Qatar 2022 to Respect Labour Law, Says Thawadi

Organisers of the 2022 World Cup insist Qatar will follow international labour law on all construction projects needed for the football showpiece.
Hassan Al-Thawadi served first as bid CEO and now as secretary general of the Qatar 2022 Supreme Committee. (WFI)
“Major sporting events shed a spotlight on conditions in countries. There are labour issues here in the country, but Qatar is committed to reform. We will require that contractors impose a clause to ensure that international labor standards are met,” Qatar 2022 Supreme Committee secretary general Hassan Al-Thawadi was quoted by Reuters.
“Sport, and football in particular, is a very powerful force. Certainly we can use it for the benefit of the region.”
Labour rights are a problem throughout the Gulf, where South Asian immigrants will give up their passports to local “sponsors” in exchange for employment contracts. A recent International Trade Union Confederation survey of migrant workers in Qatar and United Arab Emirates indicates conditions are often “inhuman”.
Qatar is busy delivering nine new stadia in 10 years for the FIFA finals as well as a spate of transport and infrastructure improvements.
A management contract to oversee these projects – and ensure proper conditions on the many construction sites – will be awarded in the coming weeks.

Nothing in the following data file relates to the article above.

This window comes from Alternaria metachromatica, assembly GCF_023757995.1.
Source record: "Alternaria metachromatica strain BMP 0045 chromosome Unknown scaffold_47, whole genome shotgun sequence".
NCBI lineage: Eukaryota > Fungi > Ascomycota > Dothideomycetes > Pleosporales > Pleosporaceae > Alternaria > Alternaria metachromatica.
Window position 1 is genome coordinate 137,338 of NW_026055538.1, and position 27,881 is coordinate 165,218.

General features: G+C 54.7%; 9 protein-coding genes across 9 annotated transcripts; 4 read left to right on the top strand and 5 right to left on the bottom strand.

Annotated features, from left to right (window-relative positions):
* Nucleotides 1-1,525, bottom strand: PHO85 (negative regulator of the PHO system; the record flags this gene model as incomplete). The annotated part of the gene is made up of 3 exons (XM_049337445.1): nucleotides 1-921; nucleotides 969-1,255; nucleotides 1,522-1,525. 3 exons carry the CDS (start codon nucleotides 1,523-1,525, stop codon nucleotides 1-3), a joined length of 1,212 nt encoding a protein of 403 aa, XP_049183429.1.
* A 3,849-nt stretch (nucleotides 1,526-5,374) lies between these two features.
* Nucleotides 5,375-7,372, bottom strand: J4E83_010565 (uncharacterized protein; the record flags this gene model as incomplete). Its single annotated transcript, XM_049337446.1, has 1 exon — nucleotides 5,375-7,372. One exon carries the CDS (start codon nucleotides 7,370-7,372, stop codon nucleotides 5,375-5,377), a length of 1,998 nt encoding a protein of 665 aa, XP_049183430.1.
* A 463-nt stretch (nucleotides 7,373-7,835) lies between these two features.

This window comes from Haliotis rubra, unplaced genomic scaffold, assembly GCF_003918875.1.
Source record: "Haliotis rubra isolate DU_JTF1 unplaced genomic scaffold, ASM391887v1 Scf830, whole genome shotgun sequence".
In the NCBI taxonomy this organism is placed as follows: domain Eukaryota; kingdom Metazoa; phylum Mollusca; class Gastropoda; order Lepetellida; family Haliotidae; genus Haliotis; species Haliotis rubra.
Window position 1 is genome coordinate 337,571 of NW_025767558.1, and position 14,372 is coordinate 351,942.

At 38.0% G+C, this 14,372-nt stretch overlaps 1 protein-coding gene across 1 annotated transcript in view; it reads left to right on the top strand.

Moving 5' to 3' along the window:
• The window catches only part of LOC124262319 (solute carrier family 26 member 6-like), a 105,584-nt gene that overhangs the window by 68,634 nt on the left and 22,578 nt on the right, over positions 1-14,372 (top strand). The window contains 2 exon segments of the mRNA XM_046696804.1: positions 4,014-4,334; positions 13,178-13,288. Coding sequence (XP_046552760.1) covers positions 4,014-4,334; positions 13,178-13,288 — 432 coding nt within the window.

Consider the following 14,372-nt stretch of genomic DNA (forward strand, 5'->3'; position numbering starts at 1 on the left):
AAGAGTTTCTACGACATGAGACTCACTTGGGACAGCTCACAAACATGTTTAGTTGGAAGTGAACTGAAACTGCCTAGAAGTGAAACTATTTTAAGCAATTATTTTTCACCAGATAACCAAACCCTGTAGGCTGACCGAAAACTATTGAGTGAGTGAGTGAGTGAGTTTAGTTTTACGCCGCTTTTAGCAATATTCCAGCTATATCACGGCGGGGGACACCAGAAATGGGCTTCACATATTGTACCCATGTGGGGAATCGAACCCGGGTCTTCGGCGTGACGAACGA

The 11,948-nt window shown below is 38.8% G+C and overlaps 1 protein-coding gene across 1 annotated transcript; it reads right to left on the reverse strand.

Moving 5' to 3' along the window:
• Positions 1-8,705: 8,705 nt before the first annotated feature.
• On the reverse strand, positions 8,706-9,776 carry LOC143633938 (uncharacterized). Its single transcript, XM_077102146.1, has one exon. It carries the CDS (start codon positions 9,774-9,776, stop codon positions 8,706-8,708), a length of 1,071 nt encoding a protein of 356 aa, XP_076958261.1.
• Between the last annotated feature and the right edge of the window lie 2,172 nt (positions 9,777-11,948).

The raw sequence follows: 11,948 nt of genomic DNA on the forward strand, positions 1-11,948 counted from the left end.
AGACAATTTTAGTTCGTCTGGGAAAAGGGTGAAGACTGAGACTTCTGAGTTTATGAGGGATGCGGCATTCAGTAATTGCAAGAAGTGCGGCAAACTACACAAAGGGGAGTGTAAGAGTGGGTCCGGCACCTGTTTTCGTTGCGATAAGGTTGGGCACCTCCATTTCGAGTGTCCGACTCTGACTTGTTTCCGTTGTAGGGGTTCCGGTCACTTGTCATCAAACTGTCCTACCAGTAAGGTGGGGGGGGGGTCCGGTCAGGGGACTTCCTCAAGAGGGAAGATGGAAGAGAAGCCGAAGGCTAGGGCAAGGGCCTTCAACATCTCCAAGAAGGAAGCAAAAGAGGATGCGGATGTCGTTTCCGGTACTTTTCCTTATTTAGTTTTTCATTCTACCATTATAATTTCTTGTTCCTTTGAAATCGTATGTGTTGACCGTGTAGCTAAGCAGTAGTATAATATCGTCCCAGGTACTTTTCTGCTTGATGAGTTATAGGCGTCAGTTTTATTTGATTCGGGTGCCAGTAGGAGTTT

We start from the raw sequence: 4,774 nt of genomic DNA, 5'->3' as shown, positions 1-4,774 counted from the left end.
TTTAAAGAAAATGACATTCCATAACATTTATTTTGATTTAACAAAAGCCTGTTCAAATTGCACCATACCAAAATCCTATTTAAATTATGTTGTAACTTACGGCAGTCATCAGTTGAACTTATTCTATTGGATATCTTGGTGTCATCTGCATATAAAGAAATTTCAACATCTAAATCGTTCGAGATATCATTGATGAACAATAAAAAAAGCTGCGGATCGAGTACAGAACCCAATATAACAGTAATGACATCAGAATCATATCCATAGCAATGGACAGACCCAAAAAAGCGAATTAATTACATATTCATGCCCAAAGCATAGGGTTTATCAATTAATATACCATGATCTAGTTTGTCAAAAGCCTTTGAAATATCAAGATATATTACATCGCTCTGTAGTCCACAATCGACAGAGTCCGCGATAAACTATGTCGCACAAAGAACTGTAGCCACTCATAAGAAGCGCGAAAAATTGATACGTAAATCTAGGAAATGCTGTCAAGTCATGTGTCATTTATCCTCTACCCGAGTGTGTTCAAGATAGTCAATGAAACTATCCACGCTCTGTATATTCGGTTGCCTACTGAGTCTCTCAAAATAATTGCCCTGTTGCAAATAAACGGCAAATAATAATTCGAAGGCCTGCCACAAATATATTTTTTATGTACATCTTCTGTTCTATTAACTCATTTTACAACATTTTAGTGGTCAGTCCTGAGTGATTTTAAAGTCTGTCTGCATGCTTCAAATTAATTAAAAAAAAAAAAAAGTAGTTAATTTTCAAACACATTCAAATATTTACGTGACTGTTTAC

Al-Thawadi was speaking in Doha as part of a lecture series for Carnegie Mellon University in Qatar, which signed a Memorandum of Understanding with tournament organisers on Tuesday that provides for resource sharing and knowledge exchange ahead of the 2022 World Cup.

Blatter Talks with Top Clubs, Platini Presidency

Talks are underway to perhaps pay clubs a larger chunk of World Cup revenue following a Wednesday meeting labelled “productive” by world football’s governing body.
FIFA president Sepp Blatter is not a popular figure among European Club Association members. (Getty Images)
President Sepp Blatter led a FIFA delegation that also included Ex-Co member Theo Zwanziger, deputy secretary general Markus Kattner and legal affairs director Marco Villiger.
Representing the European Club Association in Zurich were chairman Karl-Heinz Rummenigge, first vice-chairman Umberto Gandini, second vice-chairman Sandro Rosell and general secretary Michele Centenaro.
Rummenigge and his 200-member ECA are at odds with Blatter over his scandal-plagued leadership
of world football as well as his reluctance to bargain with Europe’s top clubs. 
FIFA has so far agreed to pay out $70 million to clubs as compensation for releasing their players to the 2014 World Cup in Brazil.
Also discussed Wednesday were injury insurance for international players and FIFA anti-corruption reforms.
Blatter, meanwhile, is already looking ahead to the presidency of his widely tipped successor Michel Platini of France, the current UEFA president.
“He says ‘I don’t know yet…’ but deep inside, he wants it,” the 75-year-old Swiss told France Football magazine.
“Of course he will be a good president. He will not be the same president that I am, because everyone is different but he will be a good president.”

By INSIDER’s Matthew Grayson 

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